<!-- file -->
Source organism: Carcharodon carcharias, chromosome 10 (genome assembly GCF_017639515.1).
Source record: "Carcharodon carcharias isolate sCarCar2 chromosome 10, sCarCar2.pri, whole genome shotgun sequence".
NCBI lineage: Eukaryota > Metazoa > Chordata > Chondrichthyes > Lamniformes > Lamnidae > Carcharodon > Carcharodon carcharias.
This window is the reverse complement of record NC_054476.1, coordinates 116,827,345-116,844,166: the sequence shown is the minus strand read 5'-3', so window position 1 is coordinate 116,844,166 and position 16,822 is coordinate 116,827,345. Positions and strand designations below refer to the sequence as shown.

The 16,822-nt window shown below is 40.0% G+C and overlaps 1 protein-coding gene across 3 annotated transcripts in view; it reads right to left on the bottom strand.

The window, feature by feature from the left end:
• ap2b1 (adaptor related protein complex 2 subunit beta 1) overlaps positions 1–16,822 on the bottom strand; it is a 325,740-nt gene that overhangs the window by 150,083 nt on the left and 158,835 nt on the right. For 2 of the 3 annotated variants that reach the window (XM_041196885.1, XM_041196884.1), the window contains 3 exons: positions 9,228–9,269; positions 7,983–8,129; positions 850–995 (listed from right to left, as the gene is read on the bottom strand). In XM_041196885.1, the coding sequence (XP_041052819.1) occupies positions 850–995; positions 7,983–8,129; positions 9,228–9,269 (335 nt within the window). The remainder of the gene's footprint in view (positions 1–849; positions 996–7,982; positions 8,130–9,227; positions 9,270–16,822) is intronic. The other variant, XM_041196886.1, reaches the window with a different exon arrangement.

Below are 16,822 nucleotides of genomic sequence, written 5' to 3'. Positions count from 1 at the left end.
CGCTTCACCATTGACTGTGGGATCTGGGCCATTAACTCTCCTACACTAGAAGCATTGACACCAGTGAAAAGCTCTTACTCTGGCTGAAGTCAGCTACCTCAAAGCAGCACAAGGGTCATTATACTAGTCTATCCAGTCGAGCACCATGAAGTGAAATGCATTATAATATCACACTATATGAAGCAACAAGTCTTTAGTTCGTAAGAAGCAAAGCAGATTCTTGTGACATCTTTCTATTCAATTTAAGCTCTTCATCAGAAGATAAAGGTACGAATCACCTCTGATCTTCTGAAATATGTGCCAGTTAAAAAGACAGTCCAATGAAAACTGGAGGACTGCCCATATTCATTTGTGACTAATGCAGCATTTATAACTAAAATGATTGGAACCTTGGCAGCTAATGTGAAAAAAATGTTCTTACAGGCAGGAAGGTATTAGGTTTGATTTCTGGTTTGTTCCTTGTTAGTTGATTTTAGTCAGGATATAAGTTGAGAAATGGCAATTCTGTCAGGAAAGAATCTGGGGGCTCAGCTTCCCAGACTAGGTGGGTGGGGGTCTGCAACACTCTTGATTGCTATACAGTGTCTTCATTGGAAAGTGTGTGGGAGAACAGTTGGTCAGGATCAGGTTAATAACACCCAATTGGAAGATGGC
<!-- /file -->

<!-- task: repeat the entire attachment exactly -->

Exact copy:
Source organism: Carcharodon carcharias, chromosome 10 (genome assembly GCF_017639515.1).
Source record: "Carcharodon carcharias isolate sCarCar2 chromosome 10, sCarCar2.pri, whole genome shotgun sequence".
NCBI lineage: Eukaryota > Metazoa > Chordata > Chondrichthyes > Lamniformes > Lamnidae > Carcharodon > Carcharodon carcharias.
This window is the reverse complement of record NC_054476.1, coordinates 116,827,345-116,844,166: the sequence shown is the minus strand read 5'-3', so window position 1 is coordinate 116,844,166 and position 16,822 is coordinate 116,827,345. Positions and strand designations below refer to the sequence as shown.

The 16,822-nt window shown below is 40.0% G+C and overlaps 1 protein-coding gene across 3 annotated transcripts in view; it reads right to left on the bottom strand.

The window, feature by feature from the left end:
• ap2b1 (adaptor related protein complex 2 subunit beta 1) overlaps positions 1–16,822 on the bottom strand; it is a 325,740-nt gene that overhangs the window by 150,083 nt on the left and 158,835 nt on the right. For 2 of the 3 annotated variants that reach the window (XM_041196885.1, XM_041196884.1), the window contains 3 exons: positions 9,228–9,269; positions 7,983–8,129; positions 850–995 (listed from right to left, as the gene is read on the bottom strand). In XM_041196885.1, the coding sequence (XP_041052819.1) occupies positions 850–995; positions 7,983–8,129; positions 9,228–9,269 (335 nt within the window). The remainder of the gene's footprint in view (positions 1–849; positions 996–7,982; positions 8,130–9,227; positions 9,270–16,822) is intronic. The other variant, XM_041196886.1, reaches the window with a different exon arrangement.

Below are 16,822 nucleotides of genomic sequence, written 5' to 3'. Positions count from 1 at the left end.
CGCTTCACCATTGACTGTGGGATCTGGGCCATTAACTCTCCTACACTAGAAGCATTGACACCAGTGAAAAGCTCTTACTCTGGCTGAAGTCAGCTACCTCAAAGCAGCACAAGGGTCATTATACTAGTCTATCCAGTCGAGCACCATGAAGTGAAATGCATTATAATATCACACTATATGAAGCAACAAGTCTTTAGTTCGTAAGAAGCAAAGCAGATTCTTGTGACATCTTTCTATTCAATTTAAGCTCTTCATCAGAAGATAAAGGTACGAATCACCTCTGATCTTCTGAAATATGTGCCAGTTAAAAAGACAGTCCAATGAAAACTGGAGGACTGCCCATATTCATTTGTGACTAATGCAGCATTTATAACTAAAATGATTGGAACCTTGGCAGCTAATGTGAAAAAAATGTTCTTACAGGCAGGAAGGTATTAGGTTTGATTTCTGGTTTGTTCCTTGTTAGTTGATTTTAGTCAGGATATAAGTTGAGAAATGGCAATTCTGTCAGGAAAGAATCTGGGGGCTCAGCTTCCCAGACTAGGTGGGTGGGGGTCTGCAACACTCTTGATTGCTATACAGTGTCTTCATTGGAAAGTGTGTGGGAGAACAGTTGGTCAGGATCAGGTTAATAACACCCAATTGGAAGATGGC